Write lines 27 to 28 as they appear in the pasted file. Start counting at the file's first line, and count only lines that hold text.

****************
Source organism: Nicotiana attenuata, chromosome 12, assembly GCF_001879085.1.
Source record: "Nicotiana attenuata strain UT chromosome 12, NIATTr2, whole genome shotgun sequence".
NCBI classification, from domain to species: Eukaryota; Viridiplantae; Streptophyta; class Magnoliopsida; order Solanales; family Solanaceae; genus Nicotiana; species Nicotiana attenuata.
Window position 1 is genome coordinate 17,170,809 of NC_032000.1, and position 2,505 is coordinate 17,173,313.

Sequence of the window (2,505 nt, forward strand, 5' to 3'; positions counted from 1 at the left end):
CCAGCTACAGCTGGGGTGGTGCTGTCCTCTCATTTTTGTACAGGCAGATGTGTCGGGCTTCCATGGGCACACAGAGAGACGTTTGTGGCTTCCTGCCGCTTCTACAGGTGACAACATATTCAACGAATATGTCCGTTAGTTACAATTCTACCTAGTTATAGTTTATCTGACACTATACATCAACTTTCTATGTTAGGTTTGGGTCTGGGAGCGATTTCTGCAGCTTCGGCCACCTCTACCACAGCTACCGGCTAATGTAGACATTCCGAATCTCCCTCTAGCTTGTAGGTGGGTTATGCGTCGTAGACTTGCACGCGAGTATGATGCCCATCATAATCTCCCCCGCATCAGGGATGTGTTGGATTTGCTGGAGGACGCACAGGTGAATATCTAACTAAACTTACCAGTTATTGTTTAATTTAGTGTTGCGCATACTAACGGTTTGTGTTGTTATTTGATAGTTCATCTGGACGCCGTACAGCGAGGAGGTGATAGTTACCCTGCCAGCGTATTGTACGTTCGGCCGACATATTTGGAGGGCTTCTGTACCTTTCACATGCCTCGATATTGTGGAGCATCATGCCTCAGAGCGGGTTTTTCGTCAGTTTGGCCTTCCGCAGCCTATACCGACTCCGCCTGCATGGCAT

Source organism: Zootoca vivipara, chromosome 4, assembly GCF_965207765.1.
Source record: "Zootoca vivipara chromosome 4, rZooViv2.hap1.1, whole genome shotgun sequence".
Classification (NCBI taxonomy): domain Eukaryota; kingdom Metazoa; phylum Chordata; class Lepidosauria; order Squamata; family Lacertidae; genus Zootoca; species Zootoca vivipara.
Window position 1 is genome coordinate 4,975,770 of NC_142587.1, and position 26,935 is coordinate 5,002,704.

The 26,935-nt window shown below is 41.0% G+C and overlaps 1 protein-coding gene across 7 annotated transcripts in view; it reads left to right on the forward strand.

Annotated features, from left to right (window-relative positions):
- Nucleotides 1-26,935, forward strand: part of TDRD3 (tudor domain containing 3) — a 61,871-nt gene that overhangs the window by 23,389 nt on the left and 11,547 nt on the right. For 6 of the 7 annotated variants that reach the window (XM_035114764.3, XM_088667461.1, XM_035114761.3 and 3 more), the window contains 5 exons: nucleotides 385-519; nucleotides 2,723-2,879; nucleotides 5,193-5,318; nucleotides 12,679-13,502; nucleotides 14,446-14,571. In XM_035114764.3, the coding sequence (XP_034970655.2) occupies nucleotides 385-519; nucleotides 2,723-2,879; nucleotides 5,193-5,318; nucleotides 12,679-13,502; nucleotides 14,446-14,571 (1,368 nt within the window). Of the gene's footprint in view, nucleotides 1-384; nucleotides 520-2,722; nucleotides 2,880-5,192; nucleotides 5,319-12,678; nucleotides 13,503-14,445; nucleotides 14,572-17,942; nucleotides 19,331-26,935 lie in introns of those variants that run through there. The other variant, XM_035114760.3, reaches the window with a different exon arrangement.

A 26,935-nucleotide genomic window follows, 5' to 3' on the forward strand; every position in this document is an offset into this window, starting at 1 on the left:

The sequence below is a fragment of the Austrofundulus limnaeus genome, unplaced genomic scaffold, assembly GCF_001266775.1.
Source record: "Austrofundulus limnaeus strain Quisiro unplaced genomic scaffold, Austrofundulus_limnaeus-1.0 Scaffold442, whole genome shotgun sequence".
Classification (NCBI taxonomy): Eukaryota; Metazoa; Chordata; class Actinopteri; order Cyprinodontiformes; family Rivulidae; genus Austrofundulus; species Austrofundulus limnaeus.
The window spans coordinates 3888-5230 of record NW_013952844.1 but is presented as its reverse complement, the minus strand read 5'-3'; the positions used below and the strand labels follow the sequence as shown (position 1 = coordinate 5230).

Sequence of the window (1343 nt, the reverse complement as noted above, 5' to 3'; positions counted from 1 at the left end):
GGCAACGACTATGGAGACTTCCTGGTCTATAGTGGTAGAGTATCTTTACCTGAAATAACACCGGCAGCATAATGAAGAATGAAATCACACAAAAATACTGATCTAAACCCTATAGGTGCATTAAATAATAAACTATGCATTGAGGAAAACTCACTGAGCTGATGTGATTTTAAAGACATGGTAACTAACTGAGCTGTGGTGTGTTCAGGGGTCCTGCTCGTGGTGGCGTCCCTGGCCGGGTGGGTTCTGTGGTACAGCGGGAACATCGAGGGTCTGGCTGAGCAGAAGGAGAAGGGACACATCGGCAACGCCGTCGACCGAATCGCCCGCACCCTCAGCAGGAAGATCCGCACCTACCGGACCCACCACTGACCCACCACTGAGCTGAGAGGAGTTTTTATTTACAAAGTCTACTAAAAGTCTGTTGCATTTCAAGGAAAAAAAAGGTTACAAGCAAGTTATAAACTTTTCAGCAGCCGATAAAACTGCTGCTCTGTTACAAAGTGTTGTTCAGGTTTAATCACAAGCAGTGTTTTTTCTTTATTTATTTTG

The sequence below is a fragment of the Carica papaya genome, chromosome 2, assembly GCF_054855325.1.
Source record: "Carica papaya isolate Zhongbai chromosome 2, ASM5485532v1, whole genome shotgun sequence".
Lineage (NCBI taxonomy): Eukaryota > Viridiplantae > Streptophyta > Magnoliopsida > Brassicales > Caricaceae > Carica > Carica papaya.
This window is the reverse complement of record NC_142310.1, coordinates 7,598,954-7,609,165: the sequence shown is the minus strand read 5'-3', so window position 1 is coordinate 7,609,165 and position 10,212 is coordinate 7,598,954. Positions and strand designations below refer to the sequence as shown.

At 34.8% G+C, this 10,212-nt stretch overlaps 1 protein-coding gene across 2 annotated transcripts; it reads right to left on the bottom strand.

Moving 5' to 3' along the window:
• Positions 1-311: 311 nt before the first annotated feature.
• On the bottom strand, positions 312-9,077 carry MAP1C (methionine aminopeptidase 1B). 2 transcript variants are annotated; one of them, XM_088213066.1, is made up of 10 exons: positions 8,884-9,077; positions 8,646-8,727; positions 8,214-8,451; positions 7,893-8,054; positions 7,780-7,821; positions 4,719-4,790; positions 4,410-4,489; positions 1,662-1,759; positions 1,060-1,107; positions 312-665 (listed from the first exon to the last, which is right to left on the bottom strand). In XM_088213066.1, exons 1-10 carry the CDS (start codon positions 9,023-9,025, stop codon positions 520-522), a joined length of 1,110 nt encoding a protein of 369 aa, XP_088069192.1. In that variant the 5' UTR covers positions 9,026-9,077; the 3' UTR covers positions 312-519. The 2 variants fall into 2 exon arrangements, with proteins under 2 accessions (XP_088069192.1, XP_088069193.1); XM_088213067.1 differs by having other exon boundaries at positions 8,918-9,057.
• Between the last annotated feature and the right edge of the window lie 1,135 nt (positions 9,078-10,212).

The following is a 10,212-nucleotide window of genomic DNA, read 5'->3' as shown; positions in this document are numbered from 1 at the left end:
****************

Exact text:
• Positions 1-311: 311 nt before the first annotated feature.
• On the bottom strand, positions 312-9,077 carry MAP1C (methionine aminopeptidase 1B). 2 transcript variants are annotated; one of them, XM_088213066.1, is made up of 10 exons: positions 8,884-9,077; positions 8,646-8,727; positions 8,214-8,451; positions 7,893-8,054; positions 7,780-7,821; positions 4,719-4,790; positions 4,410-4,489; positions 1,662-1,759; positions 1,060-1,107; positions 312-665 (listed from the first exon to the last, which is right to left on the bottom strand). In XM_088213066.1, exons 1-10 carry the CDS (start codon positions 9,023-9,025, stop codon positions 520-522), a joined length of 1,110 nt encoding a protein of 369 aa, XP_088069192.1. In that variant the 5' UTR covers positions 9,026-9,077; the 3' UTR covers positions 312-519. The 2 variants fall into 2 exon arrangements, with proteins under 2 accessions (XP_088069192.1, XP_088069193.1); XM_088213067.1 differs by having other exon boundaries at positions 8,918-9,057.